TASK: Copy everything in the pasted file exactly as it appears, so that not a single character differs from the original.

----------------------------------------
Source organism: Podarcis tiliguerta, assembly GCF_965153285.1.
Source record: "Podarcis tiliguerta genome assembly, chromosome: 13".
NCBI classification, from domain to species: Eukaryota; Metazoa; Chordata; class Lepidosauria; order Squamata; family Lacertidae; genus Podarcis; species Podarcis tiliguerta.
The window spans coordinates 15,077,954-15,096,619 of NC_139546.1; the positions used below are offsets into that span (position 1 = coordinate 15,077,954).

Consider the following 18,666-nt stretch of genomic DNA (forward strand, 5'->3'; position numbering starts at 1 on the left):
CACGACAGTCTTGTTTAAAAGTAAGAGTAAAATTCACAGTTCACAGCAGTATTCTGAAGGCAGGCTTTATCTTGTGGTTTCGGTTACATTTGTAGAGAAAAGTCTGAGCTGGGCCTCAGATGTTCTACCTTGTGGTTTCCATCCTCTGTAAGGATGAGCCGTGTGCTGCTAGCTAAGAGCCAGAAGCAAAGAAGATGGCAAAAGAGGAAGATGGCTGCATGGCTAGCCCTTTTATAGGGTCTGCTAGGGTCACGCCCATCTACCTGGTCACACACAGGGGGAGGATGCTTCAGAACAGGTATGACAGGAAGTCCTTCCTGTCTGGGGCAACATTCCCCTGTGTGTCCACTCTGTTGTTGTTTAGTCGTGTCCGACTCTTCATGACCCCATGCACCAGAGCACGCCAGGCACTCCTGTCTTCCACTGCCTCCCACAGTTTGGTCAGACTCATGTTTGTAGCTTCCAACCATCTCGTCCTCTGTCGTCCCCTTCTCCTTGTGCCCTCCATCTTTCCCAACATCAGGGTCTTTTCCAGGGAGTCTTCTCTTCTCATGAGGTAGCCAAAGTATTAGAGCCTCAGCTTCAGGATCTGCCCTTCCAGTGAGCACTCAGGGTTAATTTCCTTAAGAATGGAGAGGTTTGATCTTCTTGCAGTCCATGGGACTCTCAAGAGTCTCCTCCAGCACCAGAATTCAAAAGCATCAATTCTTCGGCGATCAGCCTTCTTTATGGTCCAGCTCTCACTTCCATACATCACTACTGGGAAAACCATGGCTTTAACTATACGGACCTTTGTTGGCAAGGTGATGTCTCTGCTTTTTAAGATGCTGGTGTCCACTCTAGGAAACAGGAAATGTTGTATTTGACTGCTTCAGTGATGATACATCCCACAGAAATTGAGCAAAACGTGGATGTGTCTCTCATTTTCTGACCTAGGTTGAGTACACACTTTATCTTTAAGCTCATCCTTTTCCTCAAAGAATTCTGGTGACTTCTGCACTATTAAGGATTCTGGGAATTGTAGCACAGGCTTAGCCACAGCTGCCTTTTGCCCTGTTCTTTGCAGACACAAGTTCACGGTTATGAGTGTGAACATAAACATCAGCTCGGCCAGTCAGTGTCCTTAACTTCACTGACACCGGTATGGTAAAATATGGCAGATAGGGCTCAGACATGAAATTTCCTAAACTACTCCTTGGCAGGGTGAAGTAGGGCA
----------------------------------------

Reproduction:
Source organism: Podarcis tiliguerta, assembly GCF_965153285.1.
Source record: "Podarcis tiliguerta genome assembly, chromosome: 13".
NCBI classification, from domain to species: Eukaryota; Metazoa; Chordata; class Lepidosauria; order Squamata; family Lacertidae; genus Podarcis; species Podarcis tiliguerta.
The window spans coordinates 15,077,954-15,096,619 of NC_139546.1; the positions used below are offsets into that span (position 1 = coordinate 15,077,954).

Consider the following 18,666-nt stretch of genomic DNA (forward strand, 5'->3'; position numbering starts at 1 on the left):
CACGACAGTCTTGTTTAAAAGTAAGAGTAAAATTCACAGTTCACAGCAGTATTCTGAAGGCAGGCTTTATCTTGTGGTTTCGGTTACATTTGTAGAGAAAAGTCTGAGCTGGGCCTCAGATGTTCTACCTTGTGGTTTCCATCCTCTGTAAGGATGAGCCGTGTGCTGCTAGCTAAGAGCCAGAAGCAAAGAAGATGGCAAAAGAGGAAGATGGCTGCATGGCTAGCCCTTTTATAGGGTCTGCTAGGGTCACGCCCATCTACCTGGTCACACACAGGGGGAGGATGCTTCAGAACAGGTATGACAGGAAGTCCTTCCTGTCTGGGGCAACATTCCCCTGTGTGTCCACTCTGTTGTTGTTTAGTCGTGTCCGACTCTTCATGACCCCATGCACCAGAGCACGCCAGGCACTCCTGTCTTCCACTGCCTCCCACAGTTTGGTCAGACTCATGTTTGTAGCTTCCAACCATCTCGTCCTCTGTCGTCCCCTTCTCCTTGTGCCCTCCATCTTTCCCAACATCAGGGTCTTTTCCAGGGAGTCTTCTCTTCTCATGAGGTAGCCAAAGTATTAGAGCCTCAGCTTCAGGATCTGCCCTTCCAGTGAGCACTCAGGGTTAATTTCCTTAAGAATGGAGAGGTTTGATCTTCTTGCAGTCCATGGGACTCTCAAGAGTCTCCTCCAGCACCAGAATTCAAAAGCATCAATTCTTCGGCGATCAGCCTTCTTTATGGTCCAGCTCTCACTTCCATACATCACTACTGGGAAAACCATGGCTTTAACTATACGGACCTTTGTTGGCAAGGTGATGTCTCTGCTTTTTAAGATGCTGGTGTCCACTCTAGGAAACAGGAAATGTTGTATTTGACTGCTTCAGTGATGATACATCCCACAGAAATTGAGCAAAACGTGGATGTGTCTCTCATTTTCTGACCTAGGTTGAGTACACACTTTATCTTTAAGCTCATCCTTTTCCTCAAAGAATTCTGGTGACTTCTGCACTATTAAGGATTCTGGGAATTGTAGCACAGGCTTAGCCACAGCTGCCTTTTGCCCTGTTCTTTGCAGACACAAGTTCACGGTTATGAGTGTGAACATAAACATCAGCTCGGCCAGTCAGTGTCCTTAACTTCACTGACACCGGTATGGTAAAATATGGCAGATAGGGCTCAGACATGAAATTTCCTAAACTACTCCTTGGCAGGGTGAAGTAGGGCA